I think that the first thing you should do is to stop being so patient. It’s now time to become very, very impatient. You bought your bed almost two months ago, you asked for a refund shortly after that and there is absolutely no reason why it should take this long to be processed.

I think you should write the store a letter reminding them that you cancelled the purchase and exercised your right under Section 15 (1) (e) of the Consumer Protection Regulations to demand a refund, explaining that they’ve completely failed to honour their side of the contract you both agreed. Make it clear to them that you no longer want the product. Tell them that if they fail to give you a full refund within a certain period, perhaps seven days, if you’re feeling generous, two if you’re impatient that you’ll take legal action against them.

Meanwhile we’ll contact the store’s head office and see if the Managing Director can’t accelerate things a little. You’ve been patient enough.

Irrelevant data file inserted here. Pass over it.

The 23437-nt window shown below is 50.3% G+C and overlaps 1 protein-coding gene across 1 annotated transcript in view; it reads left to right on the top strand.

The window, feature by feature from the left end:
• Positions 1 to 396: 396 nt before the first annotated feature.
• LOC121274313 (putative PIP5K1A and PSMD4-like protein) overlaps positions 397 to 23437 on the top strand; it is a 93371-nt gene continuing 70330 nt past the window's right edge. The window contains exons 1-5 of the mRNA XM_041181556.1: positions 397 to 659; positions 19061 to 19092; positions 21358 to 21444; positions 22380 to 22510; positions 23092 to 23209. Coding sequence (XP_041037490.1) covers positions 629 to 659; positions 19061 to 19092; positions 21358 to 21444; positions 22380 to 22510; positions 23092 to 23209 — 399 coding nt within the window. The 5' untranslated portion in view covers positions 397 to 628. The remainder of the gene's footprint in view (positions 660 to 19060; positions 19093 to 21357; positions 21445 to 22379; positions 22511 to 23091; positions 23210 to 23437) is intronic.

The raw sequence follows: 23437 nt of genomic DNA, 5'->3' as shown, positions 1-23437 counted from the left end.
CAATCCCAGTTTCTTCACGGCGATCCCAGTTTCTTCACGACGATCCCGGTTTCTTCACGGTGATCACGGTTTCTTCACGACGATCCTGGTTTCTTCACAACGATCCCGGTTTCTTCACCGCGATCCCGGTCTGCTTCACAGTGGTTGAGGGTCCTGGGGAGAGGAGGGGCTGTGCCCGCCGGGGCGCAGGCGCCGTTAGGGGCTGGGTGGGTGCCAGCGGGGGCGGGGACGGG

Sunday, 2 September 2018

The Voice - Consumer's Voice

Is Karatbars real?

I saw you removed an advertisement for Karatbars from your Facebook group. Is this because it’s a scam? Please tell me more because people are telling me about it saying I can make money from gold.


Let’s start with some history. We first heard of Karatbars in 2014 when people approached us asking about the scheme. We contacted some of the local organisers and they told us that the scheme had been endorsed by BURS, the Department of Mines, the German Embassy and even by Consumer Watchdog.


In fact, none of these things were true.



They were all lies.

The people recruiting people into Karatbars promised riches from investing in gold even though back then the price of gold had been steadily dropping for a long time. Also, the amount of gold Karatbars was offering was tiny and the price they were charging for these tiny amounts was about 60% higher than the real gold price at the time.